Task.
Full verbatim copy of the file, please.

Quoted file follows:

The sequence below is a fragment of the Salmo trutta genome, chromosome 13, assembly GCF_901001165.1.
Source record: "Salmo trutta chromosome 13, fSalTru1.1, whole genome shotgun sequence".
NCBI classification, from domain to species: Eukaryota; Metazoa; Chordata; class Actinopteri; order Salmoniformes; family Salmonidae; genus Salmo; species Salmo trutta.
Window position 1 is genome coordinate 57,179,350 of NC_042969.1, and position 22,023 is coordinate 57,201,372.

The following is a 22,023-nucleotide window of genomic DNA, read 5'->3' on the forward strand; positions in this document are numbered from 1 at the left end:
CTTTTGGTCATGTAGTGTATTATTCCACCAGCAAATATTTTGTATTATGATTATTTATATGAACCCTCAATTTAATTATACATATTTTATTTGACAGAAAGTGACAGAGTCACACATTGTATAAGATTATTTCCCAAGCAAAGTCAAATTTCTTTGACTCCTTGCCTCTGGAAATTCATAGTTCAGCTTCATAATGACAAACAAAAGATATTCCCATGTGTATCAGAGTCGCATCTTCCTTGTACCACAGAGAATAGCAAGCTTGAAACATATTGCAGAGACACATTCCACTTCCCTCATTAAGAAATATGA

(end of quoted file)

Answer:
The sequence below is a fragment of the Salmo trutta genome, chromosome 13, assembly GCF_901001165.1.
Source record: "Salmo trutta chromosome 13, fSalTru1.1, whole genome shotgun sequence".
NCBI classification, from domain to species: Eukaryota; Metazoa; Chordata; class Actinopteri; order Salmoniformes; family Salmonidae; genus Salmo; species Salmo trutta.
Window position 1 is genome coordinate 57,179,350 of NC_042969.1, and position 22,023 is coordinate 57,201,372.

The following is a 22,023-nucleotide window of genomic DNA, read 5'->3' on the forward strand; positions in this document are numbered from 1 at the left end:
CTTTTGGTCATGTAGTGTATTATTCCACCAGCAAATATTTTGTATTATGATTATTTATATGAACCCTCAATTTAATTATACATATTTTATTTGACAGAAAGTGACAGAGTCACACATTGTATAAGATTATTTCCCAAGCAAAGTCAAATTTCTTTGACTCCTTGCCTCTGGAAATTCATAGTTCAGCTTCATAATGACAAACAAAAGATATTCCCATGTGTATCAGAGTCGCATCTTCCTTGTACCACAGAGAATAGCAAGCTTGAAACATATTGCAGAGACACATTCCACTTCCCTCATTAAGAAATATGA